Asphyxia for Solo Flute
- Highly recommended
- Award-winning product
- Editor's Choice
“Not for the faint-hearted!”
This is a very good piece. Taking her cue from Robert Dick, Ian Clarke and Greg Patillo, Nicole Chamberlain has found her own language and style. A vast range of contemporary techniques are used in this virtuoso piece and the rapidity with which they arrive on the page is breathtaking. Hence the title. It's structured well too, opening with an energetic Allegro before a central free section uses multiphonics, foot stomps and changes of tempo to add contrast. The ending is both rhythmic and dramatic. Definitely not for the faint-hearted!
From the Publisher
Asphyxia was commissioned by the Oklahoma Flute Society for the final round of the 2016 Collegiate Competition on April 1, 2016 at the University of Oklahoma at the Oklahoma Flute Society Flute Fair.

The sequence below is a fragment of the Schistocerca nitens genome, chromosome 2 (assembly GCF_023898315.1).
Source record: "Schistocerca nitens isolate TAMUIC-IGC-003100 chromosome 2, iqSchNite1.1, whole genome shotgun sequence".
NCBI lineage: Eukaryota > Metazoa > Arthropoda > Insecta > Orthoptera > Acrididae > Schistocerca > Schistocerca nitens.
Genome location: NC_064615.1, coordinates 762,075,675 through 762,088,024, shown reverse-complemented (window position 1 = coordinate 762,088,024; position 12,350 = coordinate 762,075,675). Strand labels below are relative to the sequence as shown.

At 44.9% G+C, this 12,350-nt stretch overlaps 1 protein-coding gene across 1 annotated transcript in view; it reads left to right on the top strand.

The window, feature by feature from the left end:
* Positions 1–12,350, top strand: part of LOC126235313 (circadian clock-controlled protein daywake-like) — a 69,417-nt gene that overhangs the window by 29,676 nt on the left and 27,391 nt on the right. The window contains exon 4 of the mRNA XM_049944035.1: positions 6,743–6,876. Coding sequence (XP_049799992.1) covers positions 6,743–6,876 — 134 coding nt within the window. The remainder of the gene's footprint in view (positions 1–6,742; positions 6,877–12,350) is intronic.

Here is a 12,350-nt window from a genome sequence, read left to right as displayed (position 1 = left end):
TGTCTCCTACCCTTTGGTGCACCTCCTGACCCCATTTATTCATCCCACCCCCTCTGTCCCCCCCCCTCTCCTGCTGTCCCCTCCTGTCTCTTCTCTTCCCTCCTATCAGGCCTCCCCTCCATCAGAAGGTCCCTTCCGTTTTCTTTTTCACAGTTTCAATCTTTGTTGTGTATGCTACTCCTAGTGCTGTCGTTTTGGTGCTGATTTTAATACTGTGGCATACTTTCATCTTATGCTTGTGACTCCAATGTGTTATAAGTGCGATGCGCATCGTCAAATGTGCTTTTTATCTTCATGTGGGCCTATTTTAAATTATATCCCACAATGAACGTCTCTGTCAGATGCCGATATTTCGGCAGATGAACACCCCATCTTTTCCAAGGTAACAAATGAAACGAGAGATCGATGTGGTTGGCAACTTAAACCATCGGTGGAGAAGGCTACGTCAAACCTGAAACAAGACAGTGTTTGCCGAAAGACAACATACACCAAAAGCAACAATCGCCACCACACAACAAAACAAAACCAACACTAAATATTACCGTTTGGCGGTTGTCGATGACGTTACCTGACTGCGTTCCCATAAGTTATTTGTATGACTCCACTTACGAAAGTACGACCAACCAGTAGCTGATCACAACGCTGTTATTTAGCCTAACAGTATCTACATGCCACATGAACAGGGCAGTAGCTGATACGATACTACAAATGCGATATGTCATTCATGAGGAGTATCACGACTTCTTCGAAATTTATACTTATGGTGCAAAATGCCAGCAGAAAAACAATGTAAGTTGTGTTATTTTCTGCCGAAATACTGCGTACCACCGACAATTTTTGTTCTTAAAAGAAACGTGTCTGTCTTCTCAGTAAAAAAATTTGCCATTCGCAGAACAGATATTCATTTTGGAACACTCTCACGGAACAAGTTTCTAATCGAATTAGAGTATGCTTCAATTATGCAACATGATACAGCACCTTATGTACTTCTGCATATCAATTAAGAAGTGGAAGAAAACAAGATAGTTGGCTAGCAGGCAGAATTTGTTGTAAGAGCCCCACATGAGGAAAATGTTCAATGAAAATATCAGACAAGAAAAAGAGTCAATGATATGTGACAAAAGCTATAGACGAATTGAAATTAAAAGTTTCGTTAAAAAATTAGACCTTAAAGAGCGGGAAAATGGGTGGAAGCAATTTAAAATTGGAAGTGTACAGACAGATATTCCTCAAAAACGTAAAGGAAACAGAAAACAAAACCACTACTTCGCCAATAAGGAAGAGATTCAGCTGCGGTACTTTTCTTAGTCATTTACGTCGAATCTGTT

Winner of the National Flute Association's 2017 Newly Published Music Competition in the Solo Flute Category
Honorable Mention for Flute New Music Consortium's 2016 Composition Competition in the solo category.
The word asphyxia is a medical term for a person's inability to breathe and lack of oxygen in the body. The symptoms of asphyxia can be light headedness or dizziness. Playing the flute is an instrument that requires plenty of air supplied by the performer. Many young flutists will complain about being dizzy when first learning to play the flute, but after a few weeks the young flutist adjust to the new demands and the dizziness subsides. A verteran flutist will seldom experience dizziness. However, when relentless extended techniques are added, new athletic demands can bring the most experienced to gasp for air.
- Jet whistle
- Ch, Ki, So, Sha, Za
- Wide vibrato pulse
- Pitch bends
- Foot stomp
Performance duration (approx): 6'
Difficulty level, roughly compared to ABRSM exam grades. 0 is beginner, 9 is advanced (beyond grade 8).